Saturday, March 24, 2018

Recent Equity Market Weakness A Symptom Of A More Normal Market

This past week was certainly a difficult one for the market and by default, a difficult one for investors. Most of the weakness occurred on the last two days of the week, which resulted in the week's return for the S&P 500 Index ending at a negative 5.98%.

Even with the recent market weakness, on a total return basis, the S&P 500 Index is up over 18% since the beginning of 2017 and down just 2.76% year to date through Friday's close.

Many of the indices are nearing important technical support levels. As can be seen in a number of the various index charts below, the closing price for each respective index falls just above its 200 day moving average. The market weakness that began in late January, and for the S&P 500 Index specifically, initially culminated in a closing low of 2,581 on February 8. After this past week, a retest of the February 8 low seems to be playing out with the market's close on Friday at 2,588.

On a short term basis the indices appear to be oversold. One measure to evaluate is the percentage of stocks trading above their 50 and 200 day moving averages. The first chart shows only 15% of S&P 500 stocks are trading above their 50 day moving average. The chart shows that this measure can get reach the single digits, but mid to low teens is one indication of a short term oversold market.

Conversely, the percentage of stocks trading above their 200 day moving average is 51%. This percentage falls in the lower end of a long term range, with some oversold levels reaching into the mid to upper teens though. In other words, short term, the market appears oversold, but on a longer term basis, not so much.

And lastly, on a sentiment basis, the equity only put/call ratio is elevated at .76, but not at a contrarian oversold level of 1.0 or higher. For readers, the equity put/call ratio measures the sentiment of the individual investor by dividing put volume by call volume. At the extremes, this particular measure is a contrarian one; hence, P/C ratios above 1.0 signal overly bearish sentiment from the individual investor.

So what is driving the market weakness? Normally it is the unknown that tends to disrupt the market and the following have been well telegraphed events,
  • The Fed's interest rate increase was of little surprise. In the run up to the announcement, the probability was 100% that the Fed would raise rates by a quarter of a point 
  • President Trump's tariff announcement against China was known well in advance. The idea of placing tariffs on China imports had been discussed for weeks and the White House even 'scheduled' a news conference with the specific focal point of announcing the tariffs. The dollar amount of the tariff was telegraphed in advance as well.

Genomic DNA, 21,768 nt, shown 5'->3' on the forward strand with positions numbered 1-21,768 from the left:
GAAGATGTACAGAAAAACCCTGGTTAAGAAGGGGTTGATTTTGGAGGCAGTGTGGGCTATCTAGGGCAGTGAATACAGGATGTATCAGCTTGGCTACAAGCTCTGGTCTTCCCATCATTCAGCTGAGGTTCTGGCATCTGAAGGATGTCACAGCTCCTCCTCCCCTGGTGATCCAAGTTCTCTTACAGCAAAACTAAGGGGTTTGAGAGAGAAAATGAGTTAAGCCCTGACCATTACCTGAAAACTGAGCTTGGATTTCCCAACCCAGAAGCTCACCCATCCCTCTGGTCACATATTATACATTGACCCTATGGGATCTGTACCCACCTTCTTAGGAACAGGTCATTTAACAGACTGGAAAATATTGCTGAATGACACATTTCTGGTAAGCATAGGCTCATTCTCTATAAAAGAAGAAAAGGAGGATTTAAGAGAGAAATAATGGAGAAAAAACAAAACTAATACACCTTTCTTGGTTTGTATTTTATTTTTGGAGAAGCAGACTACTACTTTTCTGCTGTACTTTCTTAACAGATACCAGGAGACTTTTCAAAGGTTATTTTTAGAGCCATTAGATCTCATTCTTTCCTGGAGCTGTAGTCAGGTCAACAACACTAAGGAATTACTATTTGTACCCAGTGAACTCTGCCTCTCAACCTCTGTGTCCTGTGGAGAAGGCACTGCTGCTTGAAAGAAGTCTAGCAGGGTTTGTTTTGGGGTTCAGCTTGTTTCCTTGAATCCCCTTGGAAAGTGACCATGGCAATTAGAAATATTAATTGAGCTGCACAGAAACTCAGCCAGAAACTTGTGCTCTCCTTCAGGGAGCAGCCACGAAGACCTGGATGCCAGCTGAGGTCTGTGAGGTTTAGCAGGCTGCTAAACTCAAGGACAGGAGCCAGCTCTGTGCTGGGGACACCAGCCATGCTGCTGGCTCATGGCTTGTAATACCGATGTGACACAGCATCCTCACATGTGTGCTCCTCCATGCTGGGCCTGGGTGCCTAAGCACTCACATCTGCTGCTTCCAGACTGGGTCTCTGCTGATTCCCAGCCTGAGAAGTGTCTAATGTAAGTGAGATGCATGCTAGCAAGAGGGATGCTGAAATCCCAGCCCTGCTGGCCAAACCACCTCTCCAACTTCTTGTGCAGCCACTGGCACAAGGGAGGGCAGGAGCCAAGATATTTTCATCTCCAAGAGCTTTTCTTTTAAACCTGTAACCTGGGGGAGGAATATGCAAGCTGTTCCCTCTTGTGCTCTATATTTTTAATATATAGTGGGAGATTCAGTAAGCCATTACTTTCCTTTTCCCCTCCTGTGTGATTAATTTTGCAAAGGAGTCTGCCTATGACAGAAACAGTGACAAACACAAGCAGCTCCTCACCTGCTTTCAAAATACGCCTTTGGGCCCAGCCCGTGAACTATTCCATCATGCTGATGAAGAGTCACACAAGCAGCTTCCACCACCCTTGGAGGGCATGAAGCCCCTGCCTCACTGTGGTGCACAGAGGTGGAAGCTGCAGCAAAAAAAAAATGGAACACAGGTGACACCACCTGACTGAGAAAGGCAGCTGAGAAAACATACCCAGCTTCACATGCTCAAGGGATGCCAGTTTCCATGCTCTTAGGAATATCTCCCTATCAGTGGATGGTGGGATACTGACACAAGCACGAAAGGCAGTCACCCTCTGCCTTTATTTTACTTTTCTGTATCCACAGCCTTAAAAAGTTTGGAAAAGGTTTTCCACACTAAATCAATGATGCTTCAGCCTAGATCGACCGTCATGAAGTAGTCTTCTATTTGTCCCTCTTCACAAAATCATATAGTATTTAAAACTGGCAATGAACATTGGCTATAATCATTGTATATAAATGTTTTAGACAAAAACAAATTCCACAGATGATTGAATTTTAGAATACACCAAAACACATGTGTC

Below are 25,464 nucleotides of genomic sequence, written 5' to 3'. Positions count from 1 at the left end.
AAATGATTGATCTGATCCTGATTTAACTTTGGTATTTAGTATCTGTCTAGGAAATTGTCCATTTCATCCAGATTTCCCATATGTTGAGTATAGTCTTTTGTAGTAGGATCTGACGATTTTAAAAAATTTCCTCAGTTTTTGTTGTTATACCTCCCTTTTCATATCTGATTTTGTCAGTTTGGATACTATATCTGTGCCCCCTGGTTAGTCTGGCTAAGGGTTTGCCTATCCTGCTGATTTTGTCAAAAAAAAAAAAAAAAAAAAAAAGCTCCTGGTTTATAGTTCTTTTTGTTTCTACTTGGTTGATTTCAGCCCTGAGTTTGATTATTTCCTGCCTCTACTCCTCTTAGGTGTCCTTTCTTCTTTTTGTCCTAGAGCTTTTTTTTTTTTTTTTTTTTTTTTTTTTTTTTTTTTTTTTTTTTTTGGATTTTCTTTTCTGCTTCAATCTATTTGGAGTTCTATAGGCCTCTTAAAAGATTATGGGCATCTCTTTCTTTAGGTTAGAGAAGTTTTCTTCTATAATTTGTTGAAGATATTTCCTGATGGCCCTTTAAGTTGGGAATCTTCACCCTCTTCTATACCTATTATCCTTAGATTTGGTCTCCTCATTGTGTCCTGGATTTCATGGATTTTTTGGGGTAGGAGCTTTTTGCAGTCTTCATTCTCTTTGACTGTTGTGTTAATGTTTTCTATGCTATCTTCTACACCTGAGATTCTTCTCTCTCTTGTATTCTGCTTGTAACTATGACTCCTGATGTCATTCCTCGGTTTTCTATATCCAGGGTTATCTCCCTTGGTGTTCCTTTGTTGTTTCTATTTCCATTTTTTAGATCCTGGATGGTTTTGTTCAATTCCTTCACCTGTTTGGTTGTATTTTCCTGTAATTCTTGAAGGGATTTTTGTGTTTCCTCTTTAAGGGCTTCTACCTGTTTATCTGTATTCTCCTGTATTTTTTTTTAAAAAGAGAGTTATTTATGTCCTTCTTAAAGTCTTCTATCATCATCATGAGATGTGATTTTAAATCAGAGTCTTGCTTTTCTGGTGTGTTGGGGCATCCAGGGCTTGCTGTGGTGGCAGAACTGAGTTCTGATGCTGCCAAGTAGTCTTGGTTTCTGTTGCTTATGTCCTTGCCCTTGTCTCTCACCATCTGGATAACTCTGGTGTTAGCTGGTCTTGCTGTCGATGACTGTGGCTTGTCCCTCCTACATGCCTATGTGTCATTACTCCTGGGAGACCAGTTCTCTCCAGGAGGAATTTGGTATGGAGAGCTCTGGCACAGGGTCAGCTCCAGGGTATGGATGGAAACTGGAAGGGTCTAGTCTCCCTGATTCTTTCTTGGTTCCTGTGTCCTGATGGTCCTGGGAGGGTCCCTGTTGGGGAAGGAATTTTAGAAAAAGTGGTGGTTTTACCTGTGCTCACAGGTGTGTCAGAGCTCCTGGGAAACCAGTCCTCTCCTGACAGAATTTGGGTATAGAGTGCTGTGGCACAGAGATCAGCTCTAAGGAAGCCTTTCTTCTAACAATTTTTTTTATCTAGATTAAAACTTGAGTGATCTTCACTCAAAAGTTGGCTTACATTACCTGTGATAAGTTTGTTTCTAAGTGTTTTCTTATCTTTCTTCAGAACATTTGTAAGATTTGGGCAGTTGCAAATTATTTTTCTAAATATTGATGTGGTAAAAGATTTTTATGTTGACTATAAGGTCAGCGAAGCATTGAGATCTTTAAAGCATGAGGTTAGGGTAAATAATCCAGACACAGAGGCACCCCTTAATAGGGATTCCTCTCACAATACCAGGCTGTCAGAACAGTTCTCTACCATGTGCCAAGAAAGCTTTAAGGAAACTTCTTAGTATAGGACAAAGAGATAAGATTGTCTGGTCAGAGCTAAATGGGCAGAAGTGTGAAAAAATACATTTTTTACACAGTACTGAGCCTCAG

• I could touch on the Dowd and McMaster changes at the White House, but rarely are political events the result of sustained market weakness.
We believe a potential cause for the recent market weakness is centered around the evaluation of recent economic releases, specifically in the Eurozone. Earlier this past week, the Eurozone Flash PMI was reported at 55.3 (still expansionary) but was below the estimate of 56.7 and was the second consecutive monthly decline. There are a number of reasons for the slowing in Europe, weather being one and supply and raw material shortages. In Germany, delays "are currently more widespread than at any time in the survey’s 22-year history." The strong euro is also negatively impacting Eurozone exports as well. Also contributing to the weaker expansion in the Eurozone is a declining trend in China's PMI. These lower PMIs remain expansionary; however, the slowing expansion deserves maintaining a keen eye on.

And finally, the Fed rate increase was well telegraphed as noted above; however, the 10 year treasury yield has actually declined since the Fed's short term rate increase. The spread in early February (10 year Treasury yield minus 2 year Treasury yield) was 70 basis points and today it is 54 basis points. We do not believe an inversion of the yield curve occurs near term, where an inversion has a history of preceding a recession. I discussed this in a January article, Pullbacks Are A Normal Part Of A Bull Market.

The equity markets have had a strong, low volatility run over the course of the last few years. This year investors are experiencing more normal levels of market volatility. The tariffs in and of themselves are likely a negotiating tactic by the Trump administrations. However, the slowing PMIs coming out of the Eurozone and China are worth keeping an eye on. In the U.S. company fundamentals remain strong with forward earnings growth estimates continuing to increase. As the below charts shows, I/B/E/S growth expectations stand at 20.4%.

The lack of fiscal discipline in Washington is a concern especially after an 8-year long economic expansion in the U.S. Yet, a majority of the economic data points continue to support continued economic growth along with a strengthening business sector. Some of the potentially weaker growing data points outside the U.S. are worth keeping at the top of one's list of variables to watch. And individual investor sentiment does not seem overly bearish, which would be a contrarian bullish signal. As a result more near term volatility in the equity market would not be a surprise. Longer term though, i.e., the balance of the year, we remain positive on future equity returns.

No comments :